Saliem Khliefi, BA
Social worker, Group Therapist, Psychotherapist, and Organizational Consultant; Israel Prison Services (IPS); Board Member, OFEK ; Israel.
Ross A. Lazar, BA (Honours), MAT
Trained as Psychoanalytic Child and Adolescent Psychotherapist and Family Therapist at the Tavistock Clinic and Tavistock Institute of Human Relations and Marlborough Hospital, London; Member, ISPSO, ACP (Association of Child Psychotherapists, UK), Opus (UK) and VAKJP; Germany.
Karin Lüders, Dipl. Psych.
Clinical psychologist, in private practice in Frankfurt a/M; Psychoanalyst, member of DPV and IPA; Teaching and Supervising Analyst, Frankfurt Psychoanalytic Institute; Member, PCCA; Germany.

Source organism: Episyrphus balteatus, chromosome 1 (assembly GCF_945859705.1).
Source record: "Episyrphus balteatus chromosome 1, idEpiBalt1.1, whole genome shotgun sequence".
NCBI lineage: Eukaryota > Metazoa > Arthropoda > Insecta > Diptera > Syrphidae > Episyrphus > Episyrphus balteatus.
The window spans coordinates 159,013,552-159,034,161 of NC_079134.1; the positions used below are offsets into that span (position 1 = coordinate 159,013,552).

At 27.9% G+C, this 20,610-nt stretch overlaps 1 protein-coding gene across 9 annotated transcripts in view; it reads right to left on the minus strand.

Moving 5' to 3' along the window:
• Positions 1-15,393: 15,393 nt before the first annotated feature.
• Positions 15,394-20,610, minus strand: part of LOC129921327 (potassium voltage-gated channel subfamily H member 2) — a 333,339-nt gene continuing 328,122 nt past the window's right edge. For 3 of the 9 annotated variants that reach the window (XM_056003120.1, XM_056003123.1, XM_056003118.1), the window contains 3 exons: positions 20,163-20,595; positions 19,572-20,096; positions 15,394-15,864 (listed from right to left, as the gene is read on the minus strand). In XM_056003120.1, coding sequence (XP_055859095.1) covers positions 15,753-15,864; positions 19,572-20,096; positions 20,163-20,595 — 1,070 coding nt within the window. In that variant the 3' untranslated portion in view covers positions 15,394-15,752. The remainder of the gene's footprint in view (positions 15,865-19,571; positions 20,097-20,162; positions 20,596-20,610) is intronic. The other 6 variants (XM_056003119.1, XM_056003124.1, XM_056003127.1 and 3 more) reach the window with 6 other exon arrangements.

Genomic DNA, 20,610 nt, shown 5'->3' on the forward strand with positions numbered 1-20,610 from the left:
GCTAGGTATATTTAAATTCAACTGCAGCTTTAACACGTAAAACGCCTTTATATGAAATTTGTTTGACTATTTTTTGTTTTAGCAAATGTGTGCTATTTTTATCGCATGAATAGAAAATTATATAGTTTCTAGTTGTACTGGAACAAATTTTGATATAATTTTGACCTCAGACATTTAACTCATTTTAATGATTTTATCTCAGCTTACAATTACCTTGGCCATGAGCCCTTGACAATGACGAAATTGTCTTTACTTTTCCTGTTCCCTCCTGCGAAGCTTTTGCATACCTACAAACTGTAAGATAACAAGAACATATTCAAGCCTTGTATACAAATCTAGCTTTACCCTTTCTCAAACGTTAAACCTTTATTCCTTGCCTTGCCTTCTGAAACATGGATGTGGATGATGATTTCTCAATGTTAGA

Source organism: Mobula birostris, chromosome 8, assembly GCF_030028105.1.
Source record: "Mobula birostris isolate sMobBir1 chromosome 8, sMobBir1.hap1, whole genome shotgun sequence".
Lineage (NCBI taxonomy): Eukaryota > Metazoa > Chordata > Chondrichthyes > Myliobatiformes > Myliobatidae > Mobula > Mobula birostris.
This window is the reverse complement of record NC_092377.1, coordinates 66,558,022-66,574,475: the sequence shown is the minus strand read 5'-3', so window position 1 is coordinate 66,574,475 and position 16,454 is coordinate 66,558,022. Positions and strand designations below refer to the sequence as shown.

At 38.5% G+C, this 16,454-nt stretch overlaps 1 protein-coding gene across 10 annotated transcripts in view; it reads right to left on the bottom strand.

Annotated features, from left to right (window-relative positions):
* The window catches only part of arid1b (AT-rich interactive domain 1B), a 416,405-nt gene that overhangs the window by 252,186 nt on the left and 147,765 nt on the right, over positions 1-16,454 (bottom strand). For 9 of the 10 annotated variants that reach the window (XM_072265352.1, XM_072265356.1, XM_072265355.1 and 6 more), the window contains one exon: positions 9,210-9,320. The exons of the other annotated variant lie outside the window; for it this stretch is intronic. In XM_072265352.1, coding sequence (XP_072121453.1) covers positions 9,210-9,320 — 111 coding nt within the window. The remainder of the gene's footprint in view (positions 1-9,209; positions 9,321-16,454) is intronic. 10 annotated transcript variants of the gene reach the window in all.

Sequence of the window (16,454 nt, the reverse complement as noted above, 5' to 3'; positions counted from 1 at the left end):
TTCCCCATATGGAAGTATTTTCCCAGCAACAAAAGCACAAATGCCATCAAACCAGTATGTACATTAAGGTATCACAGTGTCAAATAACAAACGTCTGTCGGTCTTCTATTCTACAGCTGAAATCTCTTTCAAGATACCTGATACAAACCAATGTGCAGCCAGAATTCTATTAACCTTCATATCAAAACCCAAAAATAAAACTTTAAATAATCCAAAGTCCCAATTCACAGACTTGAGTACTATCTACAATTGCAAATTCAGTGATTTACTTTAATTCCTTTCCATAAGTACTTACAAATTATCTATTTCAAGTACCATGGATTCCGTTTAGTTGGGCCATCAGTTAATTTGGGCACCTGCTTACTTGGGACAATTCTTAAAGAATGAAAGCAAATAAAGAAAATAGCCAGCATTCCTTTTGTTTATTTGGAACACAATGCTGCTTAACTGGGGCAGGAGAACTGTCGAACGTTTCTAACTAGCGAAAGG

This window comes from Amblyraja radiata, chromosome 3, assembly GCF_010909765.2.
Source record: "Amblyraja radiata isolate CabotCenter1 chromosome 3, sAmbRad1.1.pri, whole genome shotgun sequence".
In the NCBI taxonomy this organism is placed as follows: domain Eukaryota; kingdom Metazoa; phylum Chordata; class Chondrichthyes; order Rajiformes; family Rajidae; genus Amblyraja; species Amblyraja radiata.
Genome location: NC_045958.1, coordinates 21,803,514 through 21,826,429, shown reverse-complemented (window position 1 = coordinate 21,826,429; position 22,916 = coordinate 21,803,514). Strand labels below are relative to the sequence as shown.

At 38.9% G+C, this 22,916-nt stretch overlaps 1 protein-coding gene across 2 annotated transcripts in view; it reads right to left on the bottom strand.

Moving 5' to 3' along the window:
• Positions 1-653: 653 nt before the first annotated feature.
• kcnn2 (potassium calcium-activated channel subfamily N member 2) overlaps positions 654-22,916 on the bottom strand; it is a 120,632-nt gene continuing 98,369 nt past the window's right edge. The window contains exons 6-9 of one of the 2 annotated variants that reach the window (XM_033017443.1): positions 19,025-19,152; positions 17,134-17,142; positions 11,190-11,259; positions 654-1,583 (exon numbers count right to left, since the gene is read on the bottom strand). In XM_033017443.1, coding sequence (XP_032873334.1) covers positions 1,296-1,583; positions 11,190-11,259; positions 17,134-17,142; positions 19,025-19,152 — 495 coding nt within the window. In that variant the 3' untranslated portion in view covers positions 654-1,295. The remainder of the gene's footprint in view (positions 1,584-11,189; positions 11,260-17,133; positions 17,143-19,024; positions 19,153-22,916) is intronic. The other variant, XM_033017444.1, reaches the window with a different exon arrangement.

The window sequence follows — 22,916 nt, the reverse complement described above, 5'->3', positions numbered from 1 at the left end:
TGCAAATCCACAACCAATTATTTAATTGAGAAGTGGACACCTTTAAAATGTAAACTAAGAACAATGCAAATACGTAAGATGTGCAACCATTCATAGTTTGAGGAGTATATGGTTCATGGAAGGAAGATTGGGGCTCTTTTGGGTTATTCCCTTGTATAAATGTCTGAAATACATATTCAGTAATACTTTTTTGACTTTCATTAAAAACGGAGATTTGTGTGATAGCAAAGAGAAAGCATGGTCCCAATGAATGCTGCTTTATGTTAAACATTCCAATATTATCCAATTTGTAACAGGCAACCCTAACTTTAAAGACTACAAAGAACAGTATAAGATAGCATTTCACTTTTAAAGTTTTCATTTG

Allan Shafer, MA (Clinical Psychology), D Litt et Phil
Socio-analyst and Clinical Psychologist in Melbourne, Australia. Organizational consultant with Innovative Practice Consulting; psychoanalytic psychotherapist and clinical supervisor in private practice. President of Group Relations Australia; Member, ISPSO; Past-President, the Association for Psychoanalytic Psychotherapy of Western Australia; Member, The Victorian Association for Psychoanalytic Psychotherapy; past Executive Member of the Psychoanalytic Psychotherapy Association of Australasia; Australia.
Iwona Sołtysińska, MA
Psychologist, OD Consultant, Coach, Content Director and Board Member of Jagiellonian University Extension. Member of ISPSO and National Representative of OPUS, with particular interest in group dynamics; Poland.
Dorothee C. von Tippelskirch-Eissing
*Will be drawn from this list
Armstrong, D. (2005) Organization in the Mind: Psychoanalysis, Group Relations, and Organizational Consultancy. London: Karnac.
Beland, H. Collective Mourning – Who or What Frees a Collective to Mourn?